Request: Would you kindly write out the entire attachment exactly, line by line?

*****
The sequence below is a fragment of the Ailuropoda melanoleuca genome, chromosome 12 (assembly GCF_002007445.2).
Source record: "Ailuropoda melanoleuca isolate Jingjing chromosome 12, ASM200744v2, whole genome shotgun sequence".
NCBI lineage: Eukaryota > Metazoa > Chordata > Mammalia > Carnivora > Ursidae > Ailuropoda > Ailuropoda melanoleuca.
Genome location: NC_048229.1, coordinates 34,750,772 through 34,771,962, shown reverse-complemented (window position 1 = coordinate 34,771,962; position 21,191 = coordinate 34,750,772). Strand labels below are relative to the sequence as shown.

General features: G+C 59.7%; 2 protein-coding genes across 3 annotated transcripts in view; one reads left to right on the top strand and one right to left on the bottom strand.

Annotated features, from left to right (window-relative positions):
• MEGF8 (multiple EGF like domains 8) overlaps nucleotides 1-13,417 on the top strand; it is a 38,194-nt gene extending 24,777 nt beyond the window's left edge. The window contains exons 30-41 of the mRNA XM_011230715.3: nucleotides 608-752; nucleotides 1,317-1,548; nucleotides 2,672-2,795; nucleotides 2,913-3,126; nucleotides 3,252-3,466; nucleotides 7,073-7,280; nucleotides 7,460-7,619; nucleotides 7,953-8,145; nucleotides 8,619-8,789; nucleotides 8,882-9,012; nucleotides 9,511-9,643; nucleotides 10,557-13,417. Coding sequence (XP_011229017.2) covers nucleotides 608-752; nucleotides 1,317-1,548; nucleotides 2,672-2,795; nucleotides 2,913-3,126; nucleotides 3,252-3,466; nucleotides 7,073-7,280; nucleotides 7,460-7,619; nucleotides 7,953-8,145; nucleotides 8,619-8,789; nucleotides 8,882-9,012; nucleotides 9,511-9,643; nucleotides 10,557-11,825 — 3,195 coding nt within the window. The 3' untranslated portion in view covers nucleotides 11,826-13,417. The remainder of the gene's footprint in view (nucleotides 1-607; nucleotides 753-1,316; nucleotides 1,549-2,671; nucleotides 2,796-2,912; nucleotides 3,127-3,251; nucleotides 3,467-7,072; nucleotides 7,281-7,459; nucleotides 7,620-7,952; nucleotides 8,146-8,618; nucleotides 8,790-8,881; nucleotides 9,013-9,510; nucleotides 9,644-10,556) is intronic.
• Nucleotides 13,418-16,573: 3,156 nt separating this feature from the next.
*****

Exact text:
The sequence below is a fragment of the Ailuropoda melanoleuca genome, chromosome 12 (assembly GCF_002007445.2).
Source record: "Ailuropoda melanoleuca isolate Jingjing chromosome 12, ASM200744v2, whole genome shotgun sequence".
NCBI lineage: Eukaryota > Metazoa > Chordata > Mammalia > Carnivora > Ursidae > Ailuropoda > Ailuropoda melanoleuca.
Genome location: NC_048229.1, coordinates 34,750,772 through 34,771,962, shown reverse-complemented (window position 1 = coordinate 34,771,962; position 21,191 = coordinate 34,750,772). Strand labels below are relative to the sequence as shown.

General features: G+C 59.7%; 2 protein-coding genes across 3 annotated transcripts in view; one reads left to right on the top strand and one right to left on the bottom strand.

Annotated features, from left to right (window-relative positions):
• MEGF8 (multiple EGF like domains 8) overlaps nucleotides 1-13,417 on the top strand; it is a 38,194-nt gene extending 24,777 nt beyond the window's left edge. The window contains exons 30-41 of the mRNA XM_011230715.3: nucleotides 608-752; nucleotides 1,317-1,548; nucleotides 2,672-2,795; nucleotides 2,913-3,126; nucleotides 3,252-3,466; nucleotides 7,073-7,280; nucleotides 7,460-7,619; nucleotides 7,953-8,145; nucleotides 8,619-8,789; nucleotides 8,882-9,012; nucleotides 9,511-9,643; nucleotides 10,557-13,417. Coding sequence (XP_011229017.2) covers nucleotides 608-752; nucleotides 1,317-1,548; nucleotides 2,672-2,795; nucleotides 2,913-3,126; nucleotides 3,252-3,466; nucleotides 7,073-7,280; nucleotides 7,460-7,619; nucleotides 7,953-8,145; nucleotides 8,619-8,789; nucleotides 8,882-9,012; nucleotides 9,511-9,643; nucleotides 10,557-11,825 — 3,195 coding nt within the window. The 3' untranslated portion in view covers nucleotides 11,826-13,417. The remainder of the gene's footprint in view (nucleotides 1-607; nucleotides 753-1,316; nucleotides 1,549-2,671; nucleotides 2,796-2,912; nucleotides 3,127-3,251; nucleotides 3,467-7,072; nucleotides 7,281-7,459; nucleotides 7,620-7,952; nucleotides 8,146-8,618; nucleotides 8,790-8,881; nucleotides 9,013-9,510; nucleotides 9,644-10,556) is intronic.
• Nucleotides 13,418-16,573: 3,156 nt separating this feature from the next.